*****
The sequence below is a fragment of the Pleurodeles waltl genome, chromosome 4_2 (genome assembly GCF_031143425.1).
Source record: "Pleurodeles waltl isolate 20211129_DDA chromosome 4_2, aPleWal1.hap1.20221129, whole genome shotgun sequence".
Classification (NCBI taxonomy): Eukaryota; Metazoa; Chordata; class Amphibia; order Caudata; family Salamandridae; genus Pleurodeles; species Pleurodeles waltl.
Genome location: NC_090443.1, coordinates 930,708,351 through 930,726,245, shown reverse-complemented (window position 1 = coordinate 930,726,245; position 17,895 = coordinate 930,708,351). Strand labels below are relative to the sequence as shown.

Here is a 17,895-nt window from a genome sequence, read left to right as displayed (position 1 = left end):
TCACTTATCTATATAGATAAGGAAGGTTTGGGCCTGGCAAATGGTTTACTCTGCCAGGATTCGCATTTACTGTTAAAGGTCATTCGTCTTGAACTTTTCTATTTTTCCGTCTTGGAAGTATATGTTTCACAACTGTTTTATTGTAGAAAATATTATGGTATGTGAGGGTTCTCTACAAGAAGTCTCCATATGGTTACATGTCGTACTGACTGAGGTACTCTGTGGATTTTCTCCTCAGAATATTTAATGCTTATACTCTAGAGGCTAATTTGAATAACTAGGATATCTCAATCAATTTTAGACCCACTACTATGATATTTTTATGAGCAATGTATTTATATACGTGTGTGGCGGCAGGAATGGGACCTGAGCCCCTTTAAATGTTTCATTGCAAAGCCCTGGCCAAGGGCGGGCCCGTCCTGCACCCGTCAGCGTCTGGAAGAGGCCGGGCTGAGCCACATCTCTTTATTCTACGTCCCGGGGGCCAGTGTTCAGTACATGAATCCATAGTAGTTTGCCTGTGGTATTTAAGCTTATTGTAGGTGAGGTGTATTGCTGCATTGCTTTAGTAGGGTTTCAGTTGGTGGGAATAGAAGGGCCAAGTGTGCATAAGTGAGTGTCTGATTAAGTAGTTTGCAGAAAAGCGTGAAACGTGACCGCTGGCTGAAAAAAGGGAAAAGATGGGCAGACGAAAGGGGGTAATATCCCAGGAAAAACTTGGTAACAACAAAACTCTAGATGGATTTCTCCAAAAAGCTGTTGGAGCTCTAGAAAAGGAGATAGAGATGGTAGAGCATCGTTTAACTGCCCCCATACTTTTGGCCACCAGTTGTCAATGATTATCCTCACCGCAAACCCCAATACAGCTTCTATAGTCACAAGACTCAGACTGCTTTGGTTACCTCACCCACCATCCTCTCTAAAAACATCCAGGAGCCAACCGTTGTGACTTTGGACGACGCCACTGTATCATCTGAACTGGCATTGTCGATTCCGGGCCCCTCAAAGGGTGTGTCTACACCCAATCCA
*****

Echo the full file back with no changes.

The sequence below is a fragment of the Pleurodeles waltl genome, chromosome 4_2 (genome assembly GCF_031143425.1).
Source record: "Pleurodeles waltl isolate 20211129_DDA chromosome 4_2, aPleWal1.hap1.20221129, whole genome shotgun sequence".
Classification (NCBI taxonomy): Eukaryota; Metazoa; Chordata; class Amphibia; order Caudata; family Salamandridae; genus Pleurodeles; species Pleurodeles waltl.
Genome location: NC_090443.1, coordinates 930,708,351 through 930,726,245, shown reverse-complemented (window position 1 = coordinate 930,726,245; position 17,895 = coordinate 930,708,351). Strand labels below are relative to the sequence as shown.

Here is a 17,895-nt window from a genome sequence, read left to right as displayed (position 1 = left end):
TCACTTATCTATATAGATAAGGAAGGTTTGGGCCTGGCAAATGGTTTACTCTGCCAGGATTCGCATTTACTGTTAAAGGTCATTCGTCTTGAACTTTTCTATTTTTCCGTCTTGGAAGTATATGTTTCACAACTGTTTTATTGTAGAAAATATTATGGTATGTGAGGGTTCTCTACAAGAAGTCTCCATATGGTTACATGTCGTACTGACTGAGGTACTCTGTGGATTTTCTCCTCAGAATATTTAATGCTTATACTCTAGAGGCTAATTTGAATAACTAGGATATCTCAATCAATTTTAGACCCACTACTATGATATTTTTATGAGCAATGTATTTATATACGTGTGTGGCGGCAGGAATGGGACCTGAGCCCCTTTAAATGTTTCATTGCAAAGCCCTGGCCAAGGGCGGGCCCGTCCTGCACCCGTCAGCGTCTGGAAGAGGCCGGGCTGAGCCACATCTCTTTATTCTACGTCCCGGGGGCCAGTGTTCAGTACATGAATCCATAGTAGTTTGCCTGTGGTATTTAAGCTTATTGTAGGTGAGGTGTATTGCTGCATTGCTTTAGTAGGGTTTCAGTTGGTGGGAATAGAAGGGCCAAGTGTGCATAAGTGAGTGTCTGATTAAGTAGTTTGCAGAAAAGCGTGAAACGTGACCGCTGGCTGAAAAAAGGGAAAAGATGGGCAGACGAAAGGGGGTAATATCCCAGGAAAAACTTGGTAACAACAAAACTCTAGATGGATTTCTCCAAAAAGCTGTTGGAGCTCTAGAAAAGGAGATAGAGATGGTAGAGCATCGTTTAACTGCCCCCATACTTTTGGCCACCAGTTGTCAATGATTATCCTCACCGCAAACCCCAATACAGCTTCTATAGTCACAAGACTCAGACTGCTTTGGTTACCTCACCCACCATCCTCTCTAAAAACATCCAGGAGCCAACCGTTGTGACTTTGGACGACGCCACTGTATCATCTGAACTGGCATTGTCGATTCCGGGCCCCTCAAAGGGTGTGTCTACACCCAATCCA